Spy-cam case: Hormone imbalance suggested in UVA Law student B&E
A pituitary gland tumor could have been a factor in former UVA law student Joshua Gomes' bizarre after-hours entry into Carruthers Hall, his attorney suggested August 3 when Gomes pleaded guilty to one count of breaking and entering.
Assistant Commonwealth's Attorney Joe Platania released a document detailing for the first time the reason for the law student's illegal entry into the Registrar's Office and installation of a coat-hook spycam. Gomes was attempting to intercept a request for a transcript from a large New York law firm where he had a summer internship because he had "inaccurately" reported his GPA– although he didn't have a plan beyond that and admitted he didn't have the expertise to forge a transcript, according to the Commonwealth's statement of facts.
Gomes appeared subdued and was asked by Judge Edward Hogshire to stand up to enter his guilty plea. "What is your plea?" Hogshire inquired. Defense attorney Bonnie Lepold prompted Gomes to respond. "Guilty, your honor," he said.
Gomes originally was charged with two felony counts of armed burglary, which carry 20 years to life, and felony possession of burglary tools. Platania agreed to drop those charges because the weapon Gomes carried was a folding pocketknife that he regularly had on him. "It's not like a firearm," said Platania, noting that the Commonwealth still was making a large concession in reducing the charges.
Judge Hogshire rejected Lepold's request to further reduce the charge to a misdemeanor.
A UVA procurement employee spotted a black male wearing a black hoodie with red-and-white designs on the second floor of Carruthers Hall around 4am December 5. The intruder fled, and the employee called the police, according to the prosecution's statement of facts.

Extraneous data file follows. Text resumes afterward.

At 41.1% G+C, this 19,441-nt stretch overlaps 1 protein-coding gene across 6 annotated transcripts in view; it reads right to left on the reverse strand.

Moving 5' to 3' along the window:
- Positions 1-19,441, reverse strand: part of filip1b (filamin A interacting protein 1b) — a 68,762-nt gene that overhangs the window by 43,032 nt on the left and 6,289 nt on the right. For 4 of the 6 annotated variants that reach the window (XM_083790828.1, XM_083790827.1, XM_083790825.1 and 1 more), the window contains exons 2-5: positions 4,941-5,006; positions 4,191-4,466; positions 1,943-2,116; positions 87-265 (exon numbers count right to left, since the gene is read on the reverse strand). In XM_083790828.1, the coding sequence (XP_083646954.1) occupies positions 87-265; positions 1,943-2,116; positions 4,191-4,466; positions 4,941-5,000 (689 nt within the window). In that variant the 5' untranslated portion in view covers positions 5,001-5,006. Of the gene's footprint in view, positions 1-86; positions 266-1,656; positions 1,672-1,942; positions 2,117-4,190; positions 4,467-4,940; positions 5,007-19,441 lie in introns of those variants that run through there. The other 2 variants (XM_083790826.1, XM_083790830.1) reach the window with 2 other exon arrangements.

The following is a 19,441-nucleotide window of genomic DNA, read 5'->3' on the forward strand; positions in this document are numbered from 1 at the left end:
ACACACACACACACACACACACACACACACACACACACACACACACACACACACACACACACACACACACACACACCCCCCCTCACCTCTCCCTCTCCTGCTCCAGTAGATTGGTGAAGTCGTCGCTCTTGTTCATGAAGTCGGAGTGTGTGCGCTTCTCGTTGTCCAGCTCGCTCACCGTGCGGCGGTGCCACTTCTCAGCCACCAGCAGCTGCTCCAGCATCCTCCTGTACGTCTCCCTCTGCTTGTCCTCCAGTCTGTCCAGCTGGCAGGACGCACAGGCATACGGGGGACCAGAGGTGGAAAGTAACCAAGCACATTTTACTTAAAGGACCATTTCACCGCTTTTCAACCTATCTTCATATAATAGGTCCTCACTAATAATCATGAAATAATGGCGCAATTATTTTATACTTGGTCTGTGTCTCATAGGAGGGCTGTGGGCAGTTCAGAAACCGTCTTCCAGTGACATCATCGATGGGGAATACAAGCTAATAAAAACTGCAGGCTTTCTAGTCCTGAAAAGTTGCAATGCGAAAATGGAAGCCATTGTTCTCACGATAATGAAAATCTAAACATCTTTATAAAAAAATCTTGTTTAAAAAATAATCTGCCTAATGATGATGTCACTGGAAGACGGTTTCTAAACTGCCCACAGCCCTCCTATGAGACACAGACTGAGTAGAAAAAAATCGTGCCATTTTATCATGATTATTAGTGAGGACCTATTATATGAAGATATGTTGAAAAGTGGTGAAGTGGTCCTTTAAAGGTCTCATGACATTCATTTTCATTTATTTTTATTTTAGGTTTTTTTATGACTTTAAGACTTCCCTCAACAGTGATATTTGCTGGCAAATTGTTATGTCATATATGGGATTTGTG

The morning of December 6, Registrar's Office employee Debra Shifflett noticed on out-of-place adhesive-backed hook on the wall of the "Diploma Room," which contains a printer used for certified UVA student transcripts. She removed the hook and saw a flash memory card on its back.
An IT employee discovered a video file time-stamped 3am December 6 that showed a light-skinned black male looking directly at the hook-cam, which was trained on the transcript printer. Employees noticed that transcript paper was missing from a file cabinet.
University Police opened an investigation and set up surveillance for the wee hours of December 7 because of the two previous early morning burglaries and because the hook-cam didn't transmit wirelessly, and investigators figured the suspect would have to return to get the video footage.
At 3am December 7, waiting cops saw a male walking between Carruthers and woods to the east. He went up to a door at the south entrance, but didn't enter and crossed Emmett Street. Officers at Barracks Road Shopping Center arrested Gomes, who was wearing a similar black hoodie to the one seen on the video.
He also carried a pocketknife, white latex gloves, a flashlight, motorcycle gloves, and a backpack that contained 3M Command Brand adhesive strips, which matched those used on the hook-cam, and an Apple MacBook, according to the prosecution.
Gomes initially claimed he had parked in the Rugby Road area and was walking to the Law School. Police found wire/bolt cutters, adhesive backing, and latex gloves in the back of his Nissan Murano. In his Westfield Road residence, investigators found packaging and a receipt for the coat-hook cam, as well as transcript paper.
By April, Gomes decided to cooperate and revealed he'd entered a surprisingly unsecured Carruthers the first time through an open window and on December 6 through an open loading-dock door. When he returned December 7, he found a side door unlocked, but had second thoughts and didn't enter.
As for the hook-cam, Gomes told prosecutors he was conducting surveillance to determine transcript printing and operating procedures.
Defense attorney Lepold gave the judge a psychiatric report and a letter from Gomes' current employer. She noted that Gomes, the first member of his family to go to grad school, was suffering from the stress of UVA Law School, as well as from a strained relationship with his significant other and the stress of parenting a young child.
He'd also been experiencing migraines, fatigue, and short-term memory loss, and was considering withdrawing from school, said Lepold.
Just before he was arrested, Gomes was diagnosed with a tumor on his pituitary gland, which could have contributed to low hormone levels and to his erratic behavior, according to the Commonwealth's statement of facts.
Gomes, who now lives in Connecticut, will be sentenced December 18. He faces up to 20 years in prison.